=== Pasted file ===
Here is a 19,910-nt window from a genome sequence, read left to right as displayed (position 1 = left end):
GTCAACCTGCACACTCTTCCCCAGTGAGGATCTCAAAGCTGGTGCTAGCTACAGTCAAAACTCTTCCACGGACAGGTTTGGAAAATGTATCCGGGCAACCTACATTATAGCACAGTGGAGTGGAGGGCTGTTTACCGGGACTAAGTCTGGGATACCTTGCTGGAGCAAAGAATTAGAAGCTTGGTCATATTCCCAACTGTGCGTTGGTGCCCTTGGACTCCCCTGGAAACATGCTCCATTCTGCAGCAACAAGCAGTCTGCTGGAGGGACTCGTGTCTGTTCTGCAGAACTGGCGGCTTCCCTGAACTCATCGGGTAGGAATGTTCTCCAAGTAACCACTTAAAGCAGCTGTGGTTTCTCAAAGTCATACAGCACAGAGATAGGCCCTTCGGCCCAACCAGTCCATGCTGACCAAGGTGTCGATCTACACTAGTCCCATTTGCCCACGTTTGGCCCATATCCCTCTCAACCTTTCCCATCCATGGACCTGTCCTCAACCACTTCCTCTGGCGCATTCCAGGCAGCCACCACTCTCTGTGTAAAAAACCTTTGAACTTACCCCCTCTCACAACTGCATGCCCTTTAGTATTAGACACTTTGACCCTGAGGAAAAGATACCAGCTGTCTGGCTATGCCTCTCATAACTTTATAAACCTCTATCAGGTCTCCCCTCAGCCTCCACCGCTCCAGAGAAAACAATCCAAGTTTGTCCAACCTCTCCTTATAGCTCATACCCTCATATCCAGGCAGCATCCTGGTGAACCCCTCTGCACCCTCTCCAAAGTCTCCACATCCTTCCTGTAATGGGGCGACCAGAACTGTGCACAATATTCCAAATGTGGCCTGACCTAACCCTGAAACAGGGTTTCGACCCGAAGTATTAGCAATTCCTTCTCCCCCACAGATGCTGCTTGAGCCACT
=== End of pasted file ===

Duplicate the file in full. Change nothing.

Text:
Here is a 19,910-nt window from a genome sequence, read left to right as displayed (position 1 = left end):
GTCAACCTGCACACTCTTCCCCAGTGAGGATCTCAAAGCTGGTGCTAGCTACAGTCAAAACTCTTCCACGGACAGGTTTGGAAAATGTATCCGGGCAACCTACATTATAGCACAGTGGAGTGGAGGGCTGTTTACCGGGACTAAGTCTGGGATACCTTGCTGGAGCAAAGAATTAGAAGCTTGGTCATATTCCCAACTGTGCGTTGGTGCCCTTGGACTCCCCTGGAAACATGCTCCATTCTGCAGCAACAAGCAGTCTGCTGGAGGGACTCGTGTCTGTTCTGCAGAACTGGCGGCTTCCCTGAACTCATCGGGTAGGAATGTTCTCCAAGTAACCACTTAAAGCAGCTGTGGTTTCTCAAAGTCATACAGCACAGAGATAGGCCCTTCGGCCCAACCAGTCCATGCTGACCAAGGTGTCGATCTACACTAGTCCCATTTGCCCACGTTTGGCCCATATCCCTCTCAACCTTTCCCATCCATGGACCTGTCCTCAACCACTTCCTCTGGCGCATTCCAGGCAGCCACCACTCTCTGTGTAAAAAACCTTTGAACTTACCCCCTCTCACAACTGCATGCCCTTTAGTATTAGACACTTTGACCCTGAGGAAAAGATACCAGCTGTCTGGCTATGCCTCTCATAACTTTATAAACCTCTATCAGGTCTCCCCTCAGCCTCCACCGCTCCAGAGAAAACAATCCAAGTTTGTCCAACCTCTCCTTATAGCTCATACCCTCATATCCAGGCAGCATCCTGGTGAACCCCTCTGCACCCTCTCCAAAGTCTCCACATCCTTCCTGTAATGGGGCGACCAGAACTGTGCACAATATTCCAAATGTGGCCTGACCTAACCCTGAAACAGGGTTTCGACCCGAAGTATTAGCAATTCCTTCTCCCCCACAGATGCTGCTTGAGCCACT